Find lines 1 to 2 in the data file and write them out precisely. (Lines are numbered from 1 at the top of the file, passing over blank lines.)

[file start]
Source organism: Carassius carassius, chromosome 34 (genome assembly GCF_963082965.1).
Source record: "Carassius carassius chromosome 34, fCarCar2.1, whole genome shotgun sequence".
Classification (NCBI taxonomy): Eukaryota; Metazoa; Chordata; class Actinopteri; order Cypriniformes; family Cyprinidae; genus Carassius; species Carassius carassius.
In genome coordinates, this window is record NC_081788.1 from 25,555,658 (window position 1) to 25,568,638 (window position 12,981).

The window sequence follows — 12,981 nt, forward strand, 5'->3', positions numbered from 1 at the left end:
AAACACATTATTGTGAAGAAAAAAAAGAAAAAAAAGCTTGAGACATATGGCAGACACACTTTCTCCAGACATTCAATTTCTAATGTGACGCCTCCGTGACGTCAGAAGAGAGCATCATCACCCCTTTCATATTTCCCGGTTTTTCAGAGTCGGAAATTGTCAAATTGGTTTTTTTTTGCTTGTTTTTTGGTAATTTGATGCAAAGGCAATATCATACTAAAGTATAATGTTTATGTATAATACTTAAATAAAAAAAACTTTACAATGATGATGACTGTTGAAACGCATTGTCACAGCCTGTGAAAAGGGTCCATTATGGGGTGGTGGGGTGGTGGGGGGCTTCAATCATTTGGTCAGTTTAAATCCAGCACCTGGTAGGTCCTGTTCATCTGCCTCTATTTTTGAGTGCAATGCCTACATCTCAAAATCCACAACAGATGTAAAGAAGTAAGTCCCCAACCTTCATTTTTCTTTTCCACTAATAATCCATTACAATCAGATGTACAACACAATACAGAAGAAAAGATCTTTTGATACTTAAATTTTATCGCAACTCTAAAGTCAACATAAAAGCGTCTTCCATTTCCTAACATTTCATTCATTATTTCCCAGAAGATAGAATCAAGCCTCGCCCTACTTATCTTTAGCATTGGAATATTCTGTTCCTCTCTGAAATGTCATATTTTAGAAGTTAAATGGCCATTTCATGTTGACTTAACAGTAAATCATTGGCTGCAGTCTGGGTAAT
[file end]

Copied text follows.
Source organism: Carassius carassius, chromosome 34 (genome assembly GCF_963082965.1).
Source record: "Carassius carassius chromosome 34, fCarCar2.1, whole genome shotgun sequence".